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U.S. Employment Situation
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Last Beige Book of the year sees signs of wage growth ...
Two days ago, the Federal Reserve Board published its last Beige Book of 2014. For those who are unfamiliar with it, the Beige Book is collection of economic and employment points-of-view gathered by the Fed from business executives throughout the country. In layperson's terms, it's sort of a briefing book about the economic, financial and employment situation in each of the Fed's 12 Federal Reserve Bank districts.
It's a lengthy publication (the most recent one was more than 17,000 words), but we pull out and highlight passages relevant to the staffing industry, as well as sectors of major importance to the staffing industry, which reduces it down to about 25 percent of its original size. You may want to review our summation of the Federal Reserve's latest Beige Book.
Overall, the economy is starting to see signs of wages rising and skill shortages emerging. For example, this Beige Book tells us:
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And as 2014 draws to a close, I wish everyone good health and success in everything that's important in your life. See you in 2015!
OurTemporary Help Services Interactive Data Book tool will enable to view the local (down to the county level) temporary help services trends as well as benchmark your local staffing operation to discover exactly where you are positioned in the market and if your offices are performing up to the local market.
Then use ourEmployment Tracking Tool that is designed to assist you in identifying and evaluating new sectors and markets. It examines the overall employment trends by industry in the given market to help determine possibly under-serviced industries to target marketing efforts (as well as what industries to avoid). By doing this, it shows what industries are growing and therefore are in expansion mode making them eager for a wide variety of products and services and likely in need of additional staff.
What will 2022 look like for staffing services?
The U.S. Bureau of Labor Statistics recently published 10-year employment projections. These projections are based upon a plethora of criteria including how changes in population demographics will affect the demand for specific goods and services, the types of jobs, and levels of education for workers to fill those jobs. Our report highlights some of the changes in the direction that both jobs (occupations) and well as employment changes by industry and sector that may be of special interest to staffing industry executives planning for the near-term future.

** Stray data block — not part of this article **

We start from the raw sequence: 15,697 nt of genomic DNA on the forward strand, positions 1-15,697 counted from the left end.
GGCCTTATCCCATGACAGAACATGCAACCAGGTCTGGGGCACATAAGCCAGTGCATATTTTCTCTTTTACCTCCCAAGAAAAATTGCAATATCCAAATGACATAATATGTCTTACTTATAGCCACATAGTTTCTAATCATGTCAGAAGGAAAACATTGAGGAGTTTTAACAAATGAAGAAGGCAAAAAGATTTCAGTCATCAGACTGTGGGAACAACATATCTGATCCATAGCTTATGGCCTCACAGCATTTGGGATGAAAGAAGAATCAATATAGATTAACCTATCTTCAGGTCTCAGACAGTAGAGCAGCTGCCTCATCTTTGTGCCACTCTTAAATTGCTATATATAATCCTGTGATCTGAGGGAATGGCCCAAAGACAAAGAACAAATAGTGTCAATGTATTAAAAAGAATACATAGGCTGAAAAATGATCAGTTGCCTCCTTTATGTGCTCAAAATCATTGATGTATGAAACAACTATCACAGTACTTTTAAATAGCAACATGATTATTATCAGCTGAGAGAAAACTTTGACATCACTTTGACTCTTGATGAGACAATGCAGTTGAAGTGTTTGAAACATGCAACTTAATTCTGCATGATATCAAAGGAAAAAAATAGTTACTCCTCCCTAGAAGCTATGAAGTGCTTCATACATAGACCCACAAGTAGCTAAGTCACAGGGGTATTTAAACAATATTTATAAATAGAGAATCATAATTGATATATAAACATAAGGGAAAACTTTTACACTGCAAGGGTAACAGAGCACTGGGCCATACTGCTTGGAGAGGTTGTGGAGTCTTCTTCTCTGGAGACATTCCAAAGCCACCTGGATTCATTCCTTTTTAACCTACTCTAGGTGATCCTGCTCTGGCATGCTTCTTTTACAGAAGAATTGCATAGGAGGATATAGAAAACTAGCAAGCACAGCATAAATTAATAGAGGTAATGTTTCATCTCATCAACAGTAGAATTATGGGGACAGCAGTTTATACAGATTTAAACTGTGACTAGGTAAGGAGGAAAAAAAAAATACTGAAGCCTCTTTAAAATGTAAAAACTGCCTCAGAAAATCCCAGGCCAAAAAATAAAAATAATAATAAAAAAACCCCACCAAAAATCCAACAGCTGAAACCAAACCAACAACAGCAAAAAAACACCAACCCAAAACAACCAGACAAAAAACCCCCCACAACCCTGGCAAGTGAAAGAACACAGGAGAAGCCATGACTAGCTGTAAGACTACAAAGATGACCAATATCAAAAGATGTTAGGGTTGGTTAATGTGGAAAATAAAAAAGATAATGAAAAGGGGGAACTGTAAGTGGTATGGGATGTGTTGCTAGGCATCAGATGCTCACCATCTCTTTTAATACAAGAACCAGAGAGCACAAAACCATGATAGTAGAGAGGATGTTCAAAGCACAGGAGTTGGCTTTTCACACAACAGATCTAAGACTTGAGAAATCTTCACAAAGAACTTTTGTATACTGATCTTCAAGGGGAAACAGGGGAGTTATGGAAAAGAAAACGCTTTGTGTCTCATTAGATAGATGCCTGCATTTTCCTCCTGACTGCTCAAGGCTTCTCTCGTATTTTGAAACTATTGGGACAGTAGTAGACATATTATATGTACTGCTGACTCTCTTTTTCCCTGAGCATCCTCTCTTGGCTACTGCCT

You may be surprised to learn that it appears that light industrial will be a growing sector for staffing services encompassing growing portion of staffing services jobs by the year 2022; office and administrative support jobs, although they will remain a significant part of staffing services jobs, will decline slightly as its portion of the overall mix.
Our report on the expected employment projections to the year 2022, which is only eight years away, as they relate to staffing services to assist you in planning for the future. Given the highly analytical nature of our readers and followers, this brief, eight-page report is light on words but heavy on tables and charts. And because we know you are a busy executive, you don't even have to go to the additional step of requesting this gratis and valuable report from us. Just directly download it from here.
Looking for more? Check out our podcasts!
Podcasts of the current employment situation will be available by 4:00 p.m. ET, Thursday, July 3rd. The video podcast, which you can start and stop to study the tables and graphs as well as replay individual sections, includes additional data and information. Watch the video version here or just listen to the audio version here (no special hardware or software required), which also can be downloaded to an iPod or any smartphone.